Studies have shown that being in nature can help improve mental health, leading to healthier hair. Too, being in nature can help reduce levels of cortisol (the stress hormone) and increase levels of serotonin (the happy hormone). As a bonus, being in nature can help boost vitamin D levels. This is essential for healthy hair growth.
So next time you're feeling frazzled, try heading outside for a walk in the park or taking a scenic hike.
Connect with loved ones for emotional support
Spending time with people who make you feel good can help to lower cortisol levels and reduce stress. Turning to someone who cares about you when you're feeling overwhelmed can help put things in perspective. It can also provide much-needed support.
Try spending more time with your partner, going out for coffee with a friend, or talking on the phone with your family. Social connection can be the answer you’re looking for to improve your mental health.
See a therapist for mental wellness
Therapy can be beneficial if you struggle with anxiety, depression, or other mental health issues. A therapist can provide support and guidance as you work through difficult emotions and experiences. Many people find that therapy helps reduce stress levels and promote overall well-being.
Your mental health doesn't solely exist in your head- it's reflected in your whole body, from your hair to your toes. That's why taking care of your mental health means taking proper care of your entire well-being. When your mind is at peace, it reflects in your physical appearance. Your skin will be clearer, your eyes will be brighter, and your hair will grow healthier.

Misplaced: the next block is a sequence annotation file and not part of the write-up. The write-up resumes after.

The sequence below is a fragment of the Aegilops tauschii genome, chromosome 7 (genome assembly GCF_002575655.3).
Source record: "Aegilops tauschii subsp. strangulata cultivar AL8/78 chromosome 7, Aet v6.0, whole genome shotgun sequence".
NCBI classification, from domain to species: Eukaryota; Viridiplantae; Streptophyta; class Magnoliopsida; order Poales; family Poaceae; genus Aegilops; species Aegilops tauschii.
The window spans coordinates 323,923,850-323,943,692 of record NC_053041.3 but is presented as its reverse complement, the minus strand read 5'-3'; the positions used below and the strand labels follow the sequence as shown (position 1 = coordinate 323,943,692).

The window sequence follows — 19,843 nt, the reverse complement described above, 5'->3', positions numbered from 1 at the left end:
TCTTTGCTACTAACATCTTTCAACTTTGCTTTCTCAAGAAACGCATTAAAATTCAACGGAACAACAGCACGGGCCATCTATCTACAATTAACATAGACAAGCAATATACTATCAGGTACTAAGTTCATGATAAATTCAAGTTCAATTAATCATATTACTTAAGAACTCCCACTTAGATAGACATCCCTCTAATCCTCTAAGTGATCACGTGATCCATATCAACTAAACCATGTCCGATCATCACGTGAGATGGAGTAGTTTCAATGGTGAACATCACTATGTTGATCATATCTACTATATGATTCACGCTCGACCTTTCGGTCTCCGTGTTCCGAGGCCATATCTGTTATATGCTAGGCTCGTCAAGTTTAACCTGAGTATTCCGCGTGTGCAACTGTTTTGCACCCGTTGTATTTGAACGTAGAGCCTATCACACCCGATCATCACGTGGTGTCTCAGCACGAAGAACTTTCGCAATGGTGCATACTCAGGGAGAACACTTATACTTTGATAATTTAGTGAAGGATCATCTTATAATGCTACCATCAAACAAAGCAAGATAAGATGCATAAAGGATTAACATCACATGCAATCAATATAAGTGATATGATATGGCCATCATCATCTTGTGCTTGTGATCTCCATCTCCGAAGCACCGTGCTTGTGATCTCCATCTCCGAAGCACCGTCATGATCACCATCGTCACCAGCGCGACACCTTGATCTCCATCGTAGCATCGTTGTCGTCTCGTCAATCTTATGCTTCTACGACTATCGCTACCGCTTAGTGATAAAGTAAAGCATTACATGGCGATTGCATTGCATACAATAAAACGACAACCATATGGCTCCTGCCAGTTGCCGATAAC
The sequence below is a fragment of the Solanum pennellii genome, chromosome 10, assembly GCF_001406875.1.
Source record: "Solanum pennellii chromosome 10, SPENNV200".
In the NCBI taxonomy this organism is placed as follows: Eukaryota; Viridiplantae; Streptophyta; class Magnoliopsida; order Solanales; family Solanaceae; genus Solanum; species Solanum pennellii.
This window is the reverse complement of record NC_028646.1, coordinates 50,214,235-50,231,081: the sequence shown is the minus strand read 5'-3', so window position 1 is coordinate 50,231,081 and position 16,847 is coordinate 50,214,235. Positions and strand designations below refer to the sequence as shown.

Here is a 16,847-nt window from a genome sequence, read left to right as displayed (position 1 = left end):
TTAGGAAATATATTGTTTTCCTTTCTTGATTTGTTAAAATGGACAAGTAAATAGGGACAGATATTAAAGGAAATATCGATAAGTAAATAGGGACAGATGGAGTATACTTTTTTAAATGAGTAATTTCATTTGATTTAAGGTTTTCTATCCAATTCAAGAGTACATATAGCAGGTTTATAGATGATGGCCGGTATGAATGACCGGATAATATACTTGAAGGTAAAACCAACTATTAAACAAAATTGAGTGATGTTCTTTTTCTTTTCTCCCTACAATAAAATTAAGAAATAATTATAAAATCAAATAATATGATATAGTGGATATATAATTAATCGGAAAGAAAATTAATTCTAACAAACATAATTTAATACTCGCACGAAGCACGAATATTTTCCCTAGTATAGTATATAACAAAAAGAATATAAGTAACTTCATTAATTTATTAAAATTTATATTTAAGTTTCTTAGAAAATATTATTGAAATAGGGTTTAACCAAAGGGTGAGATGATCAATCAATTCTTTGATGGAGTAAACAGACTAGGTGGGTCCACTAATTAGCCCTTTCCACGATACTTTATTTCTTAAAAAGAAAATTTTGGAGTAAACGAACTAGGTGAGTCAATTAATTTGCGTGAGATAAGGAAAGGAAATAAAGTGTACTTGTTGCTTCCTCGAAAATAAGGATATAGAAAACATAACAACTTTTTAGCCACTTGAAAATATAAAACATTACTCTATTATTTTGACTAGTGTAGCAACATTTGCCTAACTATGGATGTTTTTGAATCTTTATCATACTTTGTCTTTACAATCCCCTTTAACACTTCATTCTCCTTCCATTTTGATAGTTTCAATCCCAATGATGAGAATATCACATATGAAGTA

What changes have you made to improve your mental health? And how has your hair changed as a result? We’d love to hear your thoughts on this topic, so please feel free to share them with us at firstname.lastname@example.org
~Author: Katherine Pierce
Katie Pierce is a teacher-slash-writer who loves telling stories to an audience, whether it’s bored adults in front of a computer screen or a bunch of hyperactive 4-year-olds. Writing keeps her sane (most of the time) and allows her to enjoy some quiet time in the evening before she walks into a room of screaming kids (all of whom she loves dearly) the next morning.